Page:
The Consequences of Lifestyle Inflation

Christina Gayton
Dec 30, 2018 · 3 min read

Lifestyle Inflation happens when increased income — say, getting a new job — leads to a significant increase in spending.

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Lifestyle Inflation happens when increased income — say, getting a new job — leads to a significant increase in spending.

The logic of lifestyle inflation sees increased income as licensing to buy formerly unattainable luxuries: a nicer apartment, more Ubers, tech gadgets, and expensive dinners. Lifestyle Inflation is why a couple making $500k a year can claim they’re “broke.” It’s one reason why the majority of Americans have less than $1000 in savings.

Lifestyle Inflation is why a couple making $500k a year can claim they’re “broke.”

There’s no money in pockets that always find something new to spend on.

Granted, money is meant to buy what one desires. With more money, you can spend more on what you want. However, money isn’t just for spending. It’s for saving and security.

Just because you can buy a $4000-a-month apartment doesn’t mean you should. If a $3000 apartment could satisfy you, consider putting the $1000 in monthly savings towards investments, an emergency fund, or a future vacation.

Why We Want to Spend More

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According to behavioral science, humans have endless wants. It’s a key principle of economics. Once a goal is reached, whether it’s material or achievement based, hunger for the next goal begins. Humans have an insatiable want for more.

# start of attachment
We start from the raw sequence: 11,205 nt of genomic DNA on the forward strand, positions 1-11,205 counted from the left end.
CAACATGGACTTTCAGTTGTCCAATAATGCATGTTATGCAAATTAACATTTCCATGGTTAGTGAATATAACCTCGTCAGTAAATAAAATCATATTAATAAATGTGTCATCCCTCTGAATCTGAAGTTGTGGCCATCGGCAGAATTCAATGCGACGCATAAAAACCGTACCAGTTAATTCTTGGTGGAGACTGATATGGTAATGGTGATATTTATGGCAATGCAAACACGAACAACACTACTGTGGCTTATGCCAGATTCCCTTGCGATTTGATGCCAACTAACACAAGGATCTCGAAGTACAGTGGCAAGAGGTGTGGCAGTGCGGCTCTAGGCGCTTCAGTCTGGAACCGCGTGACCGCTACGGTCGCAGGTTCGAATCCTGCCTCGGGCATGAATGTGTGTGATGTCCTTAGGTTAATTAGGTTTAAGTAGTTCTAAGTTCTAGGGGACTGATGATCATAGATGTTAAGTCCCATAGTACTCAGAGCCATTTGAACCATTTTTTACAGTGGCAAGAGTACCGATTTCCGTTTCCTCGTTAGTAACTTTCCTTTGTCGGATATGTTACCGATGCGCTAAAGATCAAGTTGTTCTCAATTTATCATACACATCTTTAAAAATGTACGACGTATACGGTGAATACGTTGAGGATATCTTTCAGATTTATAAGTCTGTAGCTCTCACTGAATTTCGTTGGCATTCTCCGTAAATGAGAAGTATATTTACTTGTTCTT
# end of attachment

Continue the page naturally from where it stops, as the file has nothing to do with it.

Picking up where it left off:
Humans have an insatiable want for more.

It’s part of the reason why happiness from a job promotion, wedding, or new phone fades. We adapt to the new favorable situation, update our baseline for happiness, and speculate what the next improvement is. However, no matter how high the income or lifestyle climbs, you can’t buy your way to happiness. Money can only go so far. Rather, experts show that the key to a happy life is more so found in relationships and a sense of purpose.

How to Combat Lifestyle Inflation

Instead of giving in to lifestyle inflation, practice appreciation for what’s already there. Not every dollar from a bonus needs to be allocated somewhere. An increased income can instead mean an increased savings rate; perhaps save 75% of every paycheck increase.

Increased Consumption is Still Okay

This is not to say that you should keep living in your first apartment, never upgrade your phone, and eat off the dollar menu forever. Money is meant for consumption. Don’t overthink increased spending on the occasional taxi, high-end shoes, or fancy dinner. Use money how you see fit. However, rather than pursuing mindless, materialistic consumption, think carefully about large increases in spending, such as a new car or home. It’s all about balancing long-term financial stability and present life enjoyment.

Liked this article? Check out Why having a long commute — or no commute at all — is killing your health and productivity or Should you invest in gold before the next recession?

To get in touch with the author Christina G. Gayton, check out her work at christinagayton.com or on instagram @christigabriella.

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